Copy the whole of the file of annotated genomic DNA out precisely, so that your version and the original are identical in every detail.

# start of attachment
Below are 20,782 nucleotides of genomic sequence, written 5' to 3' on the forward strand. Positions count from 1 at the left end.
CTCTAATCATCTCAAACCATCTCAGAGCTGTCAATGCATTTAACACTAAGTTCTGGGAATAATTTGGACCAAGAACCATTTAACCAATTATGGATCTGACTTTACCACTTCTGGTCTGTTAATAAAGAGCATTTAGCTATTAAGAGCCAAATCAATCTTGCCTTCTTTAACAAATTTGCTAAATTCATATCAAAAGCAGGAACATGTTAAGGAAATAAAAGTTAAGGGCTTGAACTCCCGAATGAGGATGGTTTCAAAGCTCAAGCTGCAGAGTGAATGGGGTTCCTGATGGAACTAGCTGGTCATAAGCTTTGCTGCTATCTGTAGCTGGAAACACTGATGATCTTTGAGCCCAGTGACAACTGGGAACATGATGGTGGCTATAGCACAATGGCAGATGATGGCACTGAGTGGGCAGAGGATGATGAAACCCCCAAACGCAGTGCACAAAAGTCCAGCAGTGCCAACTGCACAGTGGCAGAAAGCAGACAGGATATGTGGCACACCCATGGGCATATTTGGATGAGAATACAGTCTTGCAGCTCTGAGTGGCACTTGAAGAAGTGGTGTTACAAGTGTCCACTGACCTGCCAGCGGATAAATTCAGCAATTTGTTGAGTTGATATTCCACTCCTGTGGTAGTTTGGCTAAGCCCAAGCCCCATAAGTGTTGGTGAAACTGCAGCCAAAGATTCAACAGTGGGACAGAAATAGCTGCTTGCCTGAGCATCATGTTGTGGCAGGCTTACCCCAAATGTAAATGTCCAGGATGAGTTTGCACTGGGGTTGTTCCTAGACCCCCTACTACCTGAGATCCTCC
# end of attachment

Below are 20,782 nucleotides of genomic sequence, written 5' to 3' on the forward strand. Positions count from 1 at the left end.
CTCTAATCATCTCAAACCATCTCAGAGCTGTCAATGCATTTAACACTAAGTTCTGGGAATAATTTGGACCAAGAACCATTTAACCAATTATGGATCTGACTTTACCACTTCTGGTCTGTTAATAAAGAGCATTTAGCTATTAAGAGCCAAATCAATCTTGCCTTCTTTAACAAATTTGCTAAATTCATATCAAAAGCAGGAACATGTTAAGGAAATAAAAGTTAAGGGCTTGAACTCCCGAATGAGGATGGTTTCAAAGCTCAAGCTGCAGAGTGAATGGGGTTCCTGATGGAACTAGCTGGTCATAAGCTTTGCTGCTATCTGTAGCTGGAAACACTGATGATCTTTGAGCCCAGTGACAACTGGGAACATGATGGTGGCTATAGCACAATGGCAGATGATGGCACTGAGTGGGCAGAGGATGATGAAACCCCCAAACGCAGTGCACAAAAGTCCAGCAGTGCCAACTGCACAGTGGCAGAAAGCAGACAGGATATGTGGCACACCCATGGGCATATTTGGATGAGAATACAGTCTTGCAGCTCTGAGTGGCACTTGAAGAAGTGGTGTTACAAGTGTCCACTGACCTGCCAGCGGATAAATTCAGCAATTTGTTGAGTTGATATTCCACTCCTGTGGTAGTTTGGCTAAGCCCAAGCCCCATAAGTGTTGGTGAAACTGCAGCCAAAGATTCAACAGTGGGACAGAAATAGCTGCTTGCCTGAGCATCATGTTGTGGCAGGCTTACCCCAAATGTAAATGTCCAGGATGAGTTTGCACTGGGGTTGTTCCTAGACCCCCTACTACCTGAGATCCTCC